inData = shiftOut2(DATAOUT, INSTOUT, CLKOUT, MSBFIRST, 0x00, 0x6C);
      Serial.print("lfuse reads as ");
      Serial.println(inData, HEX);
      //Read hfuse
      shiftOut2(DATAOUT, INSTOUT, CLKOUT, MSBFIRST, 0x04, 0x4C);
      shiftOut2(DATAOUT, INSTOUT, CLKOUT, MSBFIRST, 0x00, 0x7A);
      inData = shiftOut2(DATAOUT, INSTOUT, CLKOUT, MSBFIRST, 0x00, 0x7E);
      Serial.print("hfuse reads as ");
      Serial.println(inData, HEX);
      int hFuse = inData;
      //Read efuse
      shiftOut2(DATAOUT, INSTOUT, CLKOUT, MSBFIRST, 0x04, 0x4C);
      shiftOut2(DATAOUT, INSTOUT, CLKOUT, MSBFIRST, 0x00, 0x6A);
      inData = shiftOut2(DATAOUT, INSTOUT, CLKOUT, MSBFIRST, 0x00, 0x6E);
      Serial.print("efuse reads as ");
      Serial.println(inData, HEX);
      Serial.println();
      return hFuse;
      }

      Step 4: Using The​ HV ATTINY85 Fuse Resetter

      1. Ensure the Serial Monitor in the Arduino IDE is set for 9600 baud.
      2. Remove the Voltage selector Jumper from FTDI converter so that all the power is derived from the 12V source.
      3. Plug the 12V power into the board.
      4. Plug the FTDI converter onto the Arduino FTDI pins and then into the USB port of the PC.
      5. Choose the correct COM port in the Arduino IDE.
      6. Open the serial monitor.
      7. Follow the instructions in the serial monitor, inputing your choice (1 or 2) into the text box and hitting enter.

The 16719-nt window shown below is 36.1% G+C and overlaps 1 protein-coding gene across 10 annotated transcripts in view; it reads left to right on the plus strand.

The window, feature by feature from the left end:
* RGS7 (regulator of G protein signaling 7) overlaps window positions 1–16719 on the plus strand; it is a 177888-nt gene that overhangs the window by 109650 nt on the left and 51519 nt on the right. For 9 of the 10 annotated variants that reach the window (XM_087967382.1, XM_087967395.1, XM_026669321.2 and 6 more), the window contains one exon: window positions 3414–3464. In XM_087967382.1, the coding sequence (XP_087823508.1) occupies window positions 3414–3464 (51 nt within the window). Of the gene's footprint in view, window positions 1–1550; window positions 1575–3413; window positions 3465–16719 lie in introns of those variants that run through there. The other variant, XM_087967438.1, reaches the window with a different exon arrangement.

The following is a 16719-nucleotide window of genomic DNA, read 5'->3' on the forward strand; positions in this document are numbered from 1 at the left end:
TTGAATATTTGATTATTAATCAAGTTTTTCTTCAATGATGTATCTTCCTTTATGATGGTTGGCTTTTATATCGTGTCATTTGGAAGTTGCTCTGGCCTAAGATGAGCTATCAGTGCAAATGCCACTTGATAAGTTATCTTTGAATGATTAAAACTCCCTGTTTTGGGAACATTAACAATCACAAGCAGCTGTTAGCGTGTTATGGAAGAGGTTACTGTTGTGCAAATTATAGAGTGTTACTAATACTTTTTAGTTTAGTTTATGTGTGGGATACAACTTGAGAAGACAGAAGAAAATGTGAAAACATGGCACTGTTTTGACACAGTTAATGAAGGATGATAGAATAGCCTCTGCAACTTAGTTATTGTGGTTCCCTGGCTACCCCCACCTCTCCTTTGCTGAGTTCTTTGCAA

Step 5: A Simple Test

      The general workflow for enabling the use of the RESET pin as a GPIO is:

      1. Ensure the reset function is enabled, using this device, so that firmware upload is possible.
      2. Upload the firmware to the ATTINY85 that makes use of the reset pin as a GPIO.
      3. Ensure the reset function is disabled, using this device, so that using the pin as a GPIO does not trigger a reset.

      For this test, for #2 load Examples > 01. Basics > Blink, and change all pin references from 13 to 5. Without the resetting of the fuse bit this would normally reboot the ATTINY85 when setting the pin LOW.

      Step 6: Next Steps

      I initially went down this road in prototyping some RF24Mesh nodes using the ATTINY85, based on this great article.

      I'm sure having an extra usable pin on the ATTINY85 will be considered at some point.

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        2 Discussions

        Well done. The one in my blog that you refer to is mainly meant for those who incidentally need to unbrick an attiny13/25/45/85 or reset P1.

        If one plans to do it on a regular base, a build with a dedicated Arduino such as in your project might be a more suitable option

        1 reply